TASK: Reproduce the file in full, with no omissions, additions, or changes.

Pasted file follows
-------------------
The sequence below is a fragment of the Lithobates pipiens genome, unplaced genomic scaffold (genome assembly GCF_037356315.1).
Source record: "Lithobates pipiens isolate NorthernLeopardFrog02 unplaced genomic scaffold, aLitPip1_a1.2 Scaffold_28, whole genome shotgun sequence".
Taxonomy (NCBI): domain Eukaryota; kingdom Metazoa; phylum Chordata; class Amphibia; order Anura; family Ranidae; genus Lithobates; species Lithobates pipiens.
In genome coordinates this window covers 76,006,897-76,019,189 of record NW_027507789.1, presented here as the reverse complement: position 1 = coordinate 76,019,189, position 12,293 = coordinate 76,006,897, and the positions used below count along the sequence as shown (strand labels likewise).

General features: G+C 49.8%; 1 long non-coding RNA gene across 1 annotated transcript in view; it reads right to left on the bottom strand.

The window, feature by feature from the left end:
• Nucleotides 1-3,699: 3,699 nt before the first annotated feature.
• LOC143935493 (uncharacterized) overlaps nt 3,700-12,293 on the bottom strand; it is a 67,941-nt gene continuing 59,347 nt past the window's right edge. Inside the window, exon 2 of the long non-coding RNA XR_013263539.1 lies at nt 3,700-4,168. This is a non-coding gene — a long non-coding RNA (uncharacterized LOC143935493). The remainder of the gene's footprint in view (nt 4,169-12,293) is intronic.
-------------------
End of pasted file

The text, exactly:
The sequence below is a fragment of the Lithobates pipiens genome, unplaced genomic scaffold (genome assembly GCF_037356315.1).
Source record: "Lithobates pipiens isolate NorthernLeopardFrog02 unplaced genomic scaffold, aLitPip1_a1.2 Scaffold_28, whole genome shotgun sequence".
Taxonomy (NCBI): domain Eukaryota; kingdom Metazoa; phylum Chordata; class Amphibia; order Anura; family Ranidae; genus Lithobates; species Lithobates pipiens.
In genome coordinates this window covers 76,006,897-76,019,189 of record NW_027507789.1, presented here as the reverse complement: position 1 = coordinate 76,019,189, position 12,293 = coordinate 76,006,897, and the positions used below count along the sequence as shown (strand labels likewise).

General features: G+C 49.8%; 1 long non-coding RNA gene across 1 annotated transcript in view; it reads right to left on the bottom strand.

The window, feature by feature from the left end:
• Nucleotides 1-3,699: 3,699 nt before the first annotated feature.
• LOC143935493 (uncharacterized) overlaps nt 3,700-12,293 on the bottom strand; it is a 67,941-nt gene continuing 59,347 nt past the window's right edge. Inside the window, exon 2 of the long non-coding RNA XR_013263539.1 lies at nt 3,700-4,168. This is a non-coding gene — a long non-coding RNA (uncharacterized LOC143935493). The remainder of the gene's footprint in view (nt 4,169-12,293) is intronic.